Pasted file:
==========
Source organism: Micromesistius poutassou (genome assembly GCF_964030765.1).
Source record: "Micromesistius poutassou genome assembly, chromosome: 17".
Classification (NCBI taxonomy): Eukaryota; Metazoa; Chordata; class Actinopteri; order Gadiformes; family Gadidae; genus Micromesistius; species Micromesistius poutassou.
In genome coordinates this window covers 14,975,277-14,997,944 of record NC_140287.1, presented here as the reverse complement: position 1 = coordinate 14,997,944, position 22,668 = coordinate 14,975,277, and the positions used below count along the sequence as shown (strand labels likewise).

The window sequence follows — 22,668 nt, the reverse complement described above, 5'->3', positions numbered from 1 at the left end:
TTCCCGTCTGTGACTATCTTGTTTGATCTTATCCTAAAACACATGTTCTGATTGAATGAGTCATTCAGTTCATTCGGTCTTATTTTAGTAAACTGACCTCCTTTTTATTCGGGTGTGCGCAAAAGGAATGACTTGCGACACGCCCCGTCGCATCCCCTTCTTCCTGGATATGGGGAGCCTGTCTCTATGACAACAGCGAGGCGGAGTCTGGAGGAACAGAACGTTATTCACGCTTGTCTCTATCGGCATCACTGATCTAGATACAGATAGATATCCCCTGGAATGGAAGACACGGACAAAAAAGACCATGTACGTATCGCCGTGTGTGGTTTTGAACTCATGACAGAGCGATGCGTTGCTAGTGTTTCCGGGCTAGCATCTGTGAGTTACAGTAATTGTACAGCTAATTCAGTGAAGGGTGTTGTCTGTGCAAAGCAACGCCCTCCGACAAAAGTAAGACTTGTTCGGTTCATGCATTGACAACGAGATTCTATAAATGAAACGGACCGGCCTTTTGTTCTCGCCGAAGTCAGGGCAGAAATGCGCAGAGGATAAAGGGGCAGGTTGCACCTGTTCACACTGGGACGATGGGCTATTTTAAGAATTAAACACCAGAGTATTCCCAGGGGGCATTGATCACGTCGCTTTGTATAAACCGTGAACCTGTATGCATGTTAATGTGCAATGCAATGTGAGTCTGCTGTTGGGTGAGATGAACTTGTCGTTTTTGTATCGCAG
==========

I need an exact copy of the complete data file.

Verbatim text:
Source organism: Micromesistius poutassou (genome assembly GCF_964030765.1).
Source record: "Micromesistius poutassou genome assembly, chromosome: 17".
Classification (NCBI taxonomy): Eukaryota; Metazoa; Chordata; class Actinopteri; order Gadiformes; family Gadidae; genus Micromesistius; species Micromesistius poutassou.
In genome coordinates this window covers 14,975,277-14,997,944 of record NC_140287.1, presented here as the reverse complement: position 1 = coordinate 14,997,944, position 22,668 = coordinate 14,975,277, and the positions used below count along the sequence as shown (strand labels likewise).

The window sequence follows — 22,668 nt, the reverse complement described above, 5'->3', positions numbered from 1 at the left end:
TTCCCGTCTGTGACTATCTTGTTTGATCTTATCCTAAAACACATGTTCTGATTGAATGAGTCATTCAGTTCATTCGGTCTTATTTTAGTAAACTGACCTCCTTTTTATTCGGGTGTGCGCAAAAGGAATGACTTGCGACACGCCCCGTCGCATCCCCTTCTTCCTGGATATGGGGAGCCTGTCTCTATGACAACAGCGAGGCGGAGTCTGGAGGAACAGAACGTTATTCACGCTTGTCTCTATCGGCATCACTGATCTAGATACAGATAGATATCCCCTGGAATGGAAGACACGGACAAAAAAGACCATGTACGTATCGCCGTGTGTGGTTTTGAACTCATGACAGAGCGATGCGTTGCTAGTGTTTCCGGGCTAGCATCTGTGAGTTACAGTAATTGTACAGCTAATTCAGTGAAGGGTGTTGTCTGTGCAAAGCAACGCCCTCCGACAAAAGTAAGACTTGTTCGGTTCATGCATTGACAACGAGATTCTATAAATGAAACGGACCGGCCTTTTGTTCTCGCCGAAGTCAGGGCAGAAATGCGCAGAGGATAAAGGGGCAGGTTGCACCTGTTCACACTGGGACGATGGGCTATTTTAAGAATTAAACACCAGAGTATTCCCAGGGGGCATTGATCACGTCGCTTTGTATAAACCGTGAACCTGTATGCATGTTAATGTGCAATGCAATGTGAGTCTGCTGTTGGGTGAGATGAACTTGTCGTTTTTGTATCGCAG